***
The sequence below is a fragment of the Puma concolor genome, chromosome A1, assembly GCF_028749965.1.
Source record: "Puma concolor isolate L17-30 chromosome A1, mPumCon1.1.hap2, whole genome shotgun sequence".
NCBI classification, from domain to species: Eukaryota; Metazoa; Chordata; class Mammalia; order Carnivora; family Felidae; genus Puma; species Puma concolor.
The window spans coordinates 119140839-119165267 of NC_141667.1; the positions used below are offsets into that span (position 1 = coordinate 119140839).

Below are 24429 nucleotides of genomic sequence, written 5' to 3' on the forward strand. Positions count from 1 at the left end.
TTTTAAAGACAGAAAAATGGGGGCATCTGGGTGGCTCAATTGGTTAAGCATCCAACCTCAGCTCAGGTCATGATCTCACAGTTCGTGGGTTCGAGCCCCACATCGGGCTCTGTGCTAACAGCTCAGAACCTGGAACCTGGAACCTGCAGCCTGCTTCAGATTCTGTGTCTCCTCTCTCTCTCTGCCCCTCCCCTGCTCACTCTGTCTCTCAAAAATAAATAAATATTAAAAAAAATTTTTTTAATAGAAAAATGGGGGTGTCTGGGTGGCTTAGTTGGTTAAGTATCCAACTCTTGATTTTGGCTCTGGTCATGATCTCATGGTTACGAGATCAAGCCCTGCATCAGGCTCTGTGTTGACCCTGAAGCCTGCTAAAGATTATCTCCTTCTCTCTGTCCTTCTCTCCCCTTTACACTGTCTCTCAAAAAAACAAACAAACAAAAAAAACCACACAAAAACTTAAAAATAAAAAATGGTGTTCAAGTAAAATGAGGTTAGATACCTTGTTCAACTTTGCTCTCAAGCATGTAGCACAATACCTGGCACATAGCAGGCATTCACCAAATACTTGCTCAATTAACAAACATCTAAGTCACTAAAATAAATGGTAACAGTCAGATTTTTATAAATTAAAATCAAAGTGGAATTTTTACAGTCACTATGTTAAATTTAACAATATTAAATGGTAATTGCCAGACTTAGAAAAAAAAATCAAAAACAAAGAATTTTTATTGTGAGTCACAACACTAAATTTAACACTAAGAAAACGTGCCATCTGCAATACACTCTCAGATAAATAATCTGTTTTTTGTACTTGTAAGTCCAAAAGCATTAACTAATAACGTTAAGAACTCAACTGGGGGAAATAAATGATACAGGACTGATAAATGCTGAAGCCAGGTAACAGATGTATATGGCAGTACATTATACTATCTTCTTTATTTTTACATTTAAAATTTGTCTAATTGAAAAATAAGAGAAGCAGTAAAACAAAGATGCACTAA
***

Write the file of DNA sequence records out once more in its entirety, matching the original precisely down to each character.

The sequence below is a fragment of the Puma concolor genome, chromosome A1, assembly GCF_028749965.1.
Source record: "Puma concolor isolate L17-30 chromosome A1, mPumCon1.1.hap2, whole genome shotgun sequence".
NCBI classification, from domain to species: Eukaryota; Metazoa; Chordata; class Mammalia; order Carnivora; family Felidae; genus Puma; species Puma concolor.
The window spans coordinates 119140839-119165267 of NC_141667.1; the positions used below are offsets into that span (position 1 = coordinate 119140839).

Below are 24429 nucleotides of genomic sequence, written 5' to 3' on the forward strand. Positions count from 1 at the left end.
TTTTAAAGACAGAAAAATGGGGGCATCTGGGTGGCTCAATTGGTTAAGCATCCAACCTCAGCTCAGGTCATGATCTCACAGTTCGTGGGTTCGAGCCCCACATCGGGCTCTGTGCTAACAGCTCAGAACCTGGAACCTGGAACCTGCAGCCTGCTTCAGATTCTGTGTCTCCTCTCTCTCTCTGCCCCTCCCCTGCTCACTCTGTCTCTCAAAAATAAATAAATATTAAAAAAAATTTTTTTAATAGAAAAATGGGGGTGTCTGGGTGGCTTAGTTGGTTAAGTATCCAACTCTTGATTTTGGCTCTGGTCATGATCTCATGGTTACGAGATCAAGCCCTGCATCAGGCTCTGTGTTGACCCTGAAGCCTGCTAAAGATTATCTCCTTCTCTCTGTCCTTCTCTCCCCTTTACACTGTCTCTCAAAAAAACAAACAAACAAAAAAAACCACACAAAAACTTAAAAATAAAAAATGGTGTTCAAGTAAAATGAGGTTAGATACCTTGTTCAACTTTGCTCTCAAGCATGTAGCACAATACCTGGCACATAGCAGGCATTCACCAAATACTTGCTCAATTAACAAACATCTAAGTCACTAAAATAAATGGTAACAGTCAGATTTTTATAAATTAAAATCAAAGTGGAATTTTTACAGTCACTATGTTAAATTTAACAATATTAAATGGTAATTGCCAGACTTAGAAAAAAAAATCAAAAACAAAGAATTTTTATTGTGAGTCACAACACTAAATTTAACACTAAGAAAACGTGCCATCTGCAATACACTCTCAGATAAATAATCTGTTTTTTGTACTTGTAAGTCCAAAAGCATTAACTAATAACGTTAAGAACTCAACTGGGGGAAATAAATGATACAGGACTGATAAATGCTGAAGCCAGGTAACAGATGTATATGGCAGTACATTATACTATCTTCTTTATTTTTACATTTAAAATTTGTCTAATTGAAAAATAAGAGAAGCAGTAAAACAAAGATGCACTAA